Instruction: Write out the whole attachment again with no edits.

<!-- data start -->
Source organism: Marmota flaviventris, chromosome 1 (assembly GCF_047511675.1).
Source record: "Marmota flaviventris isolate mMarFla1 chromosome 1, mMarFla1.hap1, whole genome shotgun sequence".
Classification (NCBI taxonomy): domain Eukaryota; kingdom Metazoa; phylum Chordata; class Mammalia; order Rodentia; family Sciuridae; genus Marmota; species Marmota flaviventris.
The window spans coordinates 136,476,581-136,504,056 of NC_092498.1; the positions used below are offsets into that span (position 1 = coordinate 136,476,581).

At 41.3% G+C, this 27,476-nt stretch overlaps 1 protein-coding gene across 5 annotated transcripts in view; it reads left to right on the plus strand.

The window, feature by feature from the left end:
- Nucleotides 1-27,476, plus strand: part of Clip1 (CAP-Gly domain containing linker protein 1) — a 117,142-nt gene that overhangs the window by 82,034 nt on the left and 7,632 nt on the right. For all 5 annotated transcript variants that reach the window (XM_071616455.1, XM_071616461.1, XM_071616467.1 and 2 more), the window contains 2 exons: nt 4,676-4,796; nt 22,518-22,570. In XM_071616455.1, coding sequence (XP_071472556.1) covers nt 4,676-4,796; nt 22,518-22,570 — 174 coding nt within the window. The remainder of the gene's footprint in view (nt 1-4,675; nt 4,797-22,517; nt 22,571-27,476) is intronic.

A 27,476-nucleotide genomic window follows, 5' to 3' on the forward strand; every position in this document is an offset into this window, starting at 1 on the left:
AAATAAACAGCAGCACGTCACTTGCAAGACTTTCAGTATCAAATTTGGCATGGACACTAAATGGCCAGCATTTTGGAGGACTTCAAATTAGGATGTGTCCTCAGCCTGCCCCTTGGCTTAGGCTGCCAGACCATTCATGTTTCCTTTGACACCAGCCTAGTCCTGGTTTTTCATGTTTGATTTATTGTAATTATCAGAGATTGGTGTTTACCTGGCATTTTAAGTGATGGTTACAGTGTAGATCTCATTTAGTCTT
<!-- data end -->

Source organism: Marmota flaviventris, chromosome 1 (assembly GCF_047511675.1).
Source record: "Marmota flaviventris isolate mMarFla1 chromosome 1, mMarFla1.hap1, whole genome shotgun sequence".
Classification (NCBI taxonomy): domain Eukaryota; kingdom Metazoa; phylum Chordata; class Mammalia; order Rodentia; family Sciuridae; genus Marmota; species Marmota flaviventris.
The window spans coordinates 136,476,581-136,504,056 of NC_092498.1; the positions used below are offsets into that span (position 1 = coordinate 136,476,581).

At 41.3% G+C, this 27,476-nt stretch overlaps 1 protein-coding gene across 5 annotated transcripts in view; it reads left to right on the plus strand.

The window, feature by feature from the left end:
- Nucleotides 1-27,476, plus strand: part of Clip1 (CAP-Gly domain containing linker protein 1) — a 117,142-nt gene that overhangs the window by 82,034 nt on the left and 7,632 nt on the right. For all 5 annotated transcript variants that reach the window (XM_071616455.1, XM_071616461.1, XM_071616467.1 and 2 more), the window contains 2 exons: nt 4,676-4,796; nt 22,518-22,570. In XM_071616455.1, coding sequence (XP_071472556.1) covers nt 4,676-4,796; nt 22,518-22,570 — 174 coding nt within the window. The remainder of the gene's footprint in view (nt 1-4,675; nt 4,797-22,517; nt 22,571-27,476) is intronic.

A 27,476-nucleotide genomic window follows, 5' to 3' on the forward strand; every position in this document is an offset into this window, starting at 1 on the left:
AAATAAACAGCAGCACGTCACTTGCAAGACTTTCAGTATCAAATTTGGCATGGACACTAAATGGCCAGCATTTTGGAGGACTTCAAATTAGGATGTGTCCTCAGCCTGCCCCTTGGCTTAGGCTGCCAGACCATTCATGTTTCCTTTGACACCAGCCTAGTCCTGGTTTTTCATGTTTGATTTATTGTAATTATCAGAGATTGGTGTTTACCTGGCATTTTAAGTGATGGTTACAGTGTAGATCTCATTTAGTCTT